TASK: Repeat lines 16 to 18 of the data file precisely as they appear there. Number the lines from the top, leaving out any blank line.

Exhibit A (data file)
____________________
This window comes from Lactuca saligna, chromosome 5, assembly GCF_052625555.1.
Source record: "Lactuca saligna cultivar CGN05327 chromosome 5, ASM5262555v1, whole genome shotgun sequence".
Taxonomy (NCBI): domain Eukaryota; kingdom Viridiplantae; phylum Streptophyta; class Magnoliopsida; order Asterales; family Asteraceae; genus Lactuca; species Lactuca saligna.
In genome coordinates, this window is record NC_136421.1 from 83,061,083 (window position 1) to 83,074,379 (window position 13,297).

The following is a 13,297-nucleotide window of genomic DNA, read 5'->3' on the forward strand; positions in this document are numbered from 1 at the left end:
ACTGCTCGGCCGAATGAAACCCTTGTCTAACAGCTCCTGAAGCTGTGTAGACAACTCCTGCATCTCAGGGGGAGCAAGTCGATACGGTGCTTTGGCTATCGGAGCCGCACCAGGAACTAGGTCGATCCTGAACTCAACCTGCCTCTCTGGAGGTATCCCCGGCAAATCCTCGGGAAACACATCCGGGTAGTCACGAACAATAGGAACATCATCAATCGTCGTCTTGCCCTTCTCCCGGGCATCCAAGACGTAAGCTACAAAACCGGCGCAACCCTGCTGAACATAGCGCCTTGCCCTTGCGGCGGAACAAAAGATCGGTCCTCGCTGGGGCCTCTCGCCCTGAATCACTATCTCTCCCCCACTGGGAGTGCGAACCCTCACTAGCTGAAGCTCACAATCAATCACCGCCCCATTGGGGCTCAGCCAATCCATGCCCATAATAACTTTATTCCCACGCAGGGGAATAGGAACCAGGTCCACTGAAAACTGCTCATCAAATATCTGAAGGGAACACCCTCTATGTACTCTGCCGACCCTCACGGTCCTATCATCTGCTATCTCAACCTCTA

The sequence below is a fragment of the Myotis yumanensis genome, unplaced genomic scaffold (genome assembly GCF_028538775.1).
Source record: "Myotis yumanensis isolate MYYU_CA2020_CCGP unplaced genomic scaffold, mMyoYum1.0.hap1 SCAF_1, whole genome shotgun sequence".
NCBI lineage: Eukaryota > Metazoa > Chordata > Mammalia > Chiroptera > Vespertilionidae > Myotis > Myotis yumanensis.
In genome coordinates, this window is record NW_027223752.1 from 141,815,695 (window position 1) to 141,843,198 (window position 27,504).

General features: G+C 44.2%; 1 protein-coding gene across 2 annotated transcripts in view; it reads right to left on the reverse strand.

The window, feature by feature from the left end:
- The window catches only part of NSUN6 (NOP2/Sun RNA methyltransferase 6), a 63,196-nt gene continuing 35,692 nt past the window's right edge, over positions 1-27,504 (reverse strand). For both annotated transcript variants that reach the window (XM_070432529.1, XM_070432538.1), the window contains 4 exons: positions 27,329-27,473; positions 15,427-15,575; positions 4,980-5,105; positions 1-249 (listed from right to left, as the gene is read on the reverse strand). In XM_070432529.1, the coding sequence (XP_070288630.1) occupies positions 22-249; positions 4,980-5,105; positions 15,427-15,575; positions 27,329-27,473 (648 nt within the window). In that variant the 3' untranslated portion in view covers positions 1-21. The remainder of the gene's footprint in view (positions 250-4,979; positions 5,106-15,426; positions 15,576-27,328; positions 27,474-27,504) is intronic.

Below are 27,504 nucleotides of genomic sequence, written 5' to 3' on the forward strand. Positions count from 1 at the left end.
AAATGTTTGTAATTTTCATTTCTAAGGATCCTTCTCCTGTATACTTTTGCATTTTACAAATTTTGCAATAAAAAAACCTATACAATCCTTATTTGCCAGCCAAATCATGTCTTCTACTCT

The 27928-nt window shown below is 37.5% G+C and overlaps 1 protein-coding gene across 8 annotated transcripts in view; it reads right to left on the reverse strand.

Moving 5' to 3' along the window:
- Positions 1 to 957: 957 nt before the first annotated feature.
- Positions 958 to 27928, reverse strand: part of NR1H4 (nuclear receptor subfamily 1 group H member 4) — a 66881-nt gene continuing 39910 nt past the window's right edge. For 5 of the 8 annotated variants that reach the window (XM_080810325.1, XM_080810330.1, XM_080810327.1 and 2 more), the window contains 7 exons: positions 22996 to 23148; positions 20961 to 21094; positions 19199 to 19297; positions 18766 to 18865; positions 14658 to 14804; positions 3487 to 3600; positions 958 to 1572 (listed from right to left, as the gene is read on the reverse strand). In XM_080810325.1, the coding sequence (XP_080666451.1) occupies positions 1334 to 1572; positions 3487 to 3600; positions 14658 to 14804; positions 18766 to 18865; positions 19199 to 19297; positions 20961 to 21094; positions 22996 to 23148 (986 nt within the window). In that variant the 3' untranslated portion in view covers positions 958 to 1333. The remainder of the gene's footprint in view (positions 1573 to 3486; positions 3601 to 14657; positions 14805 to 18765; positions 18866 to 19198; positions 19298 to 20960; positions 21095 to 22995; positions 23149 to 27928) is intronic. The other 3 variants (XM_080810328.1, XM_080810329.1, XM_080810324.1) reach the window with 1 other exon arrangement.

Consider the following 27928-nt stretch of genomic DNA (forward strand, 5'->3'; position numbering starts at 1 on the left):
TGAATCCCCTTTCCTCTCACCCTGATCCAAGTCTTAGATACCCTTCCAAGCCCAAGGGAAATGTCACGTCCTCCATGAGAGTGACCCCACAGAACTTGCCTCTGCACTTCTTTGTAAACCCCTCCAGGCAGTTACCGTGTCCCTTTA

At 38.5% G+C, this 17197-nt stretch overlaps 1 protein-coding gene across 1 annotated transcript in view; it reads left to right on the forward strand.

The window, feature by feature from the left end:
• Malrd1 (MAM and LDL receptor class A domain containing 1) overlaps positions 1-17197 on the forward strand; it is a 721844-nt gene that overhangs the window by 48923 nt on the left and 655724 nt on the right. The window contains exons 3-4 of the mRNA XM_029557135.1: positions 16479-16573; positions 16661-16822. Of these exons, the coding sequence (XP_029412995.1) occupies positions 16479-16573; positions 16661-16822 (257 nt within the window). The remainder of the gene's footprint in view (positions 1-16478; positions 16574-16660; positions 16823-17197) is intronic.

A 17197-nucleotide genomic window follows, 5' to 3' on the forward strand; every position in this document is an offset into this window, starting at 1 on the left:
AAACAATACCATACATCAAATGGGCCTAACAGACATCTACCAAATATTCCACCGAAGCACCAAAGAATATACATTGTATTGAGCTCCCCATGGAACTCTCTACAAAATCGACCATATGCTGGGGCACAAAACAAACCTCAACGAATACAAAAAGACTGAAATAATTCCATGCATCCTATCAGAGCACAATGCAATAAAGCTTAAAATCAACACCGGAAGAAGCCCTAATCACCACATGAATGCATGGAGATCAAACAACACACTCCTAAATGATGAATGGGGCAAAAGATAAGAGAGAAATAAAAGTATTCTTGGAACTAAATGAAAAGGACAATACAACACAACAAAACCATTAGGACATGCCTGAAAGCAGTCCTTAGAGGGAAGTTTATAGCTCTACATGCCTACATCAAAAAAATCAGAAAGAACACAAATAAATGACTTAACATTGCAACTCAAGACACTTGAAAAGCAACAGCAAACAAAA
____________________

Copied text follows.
The 27928-nt window shown below is 37.5% G+C and overlaps 1 protein-coding gene across 8 annotated transcripts in view; it reads right to left on the reverse strand.

Moving 5' to 3' along the window:
- Positions 1 to 957: 957 nt before the first annotated feature.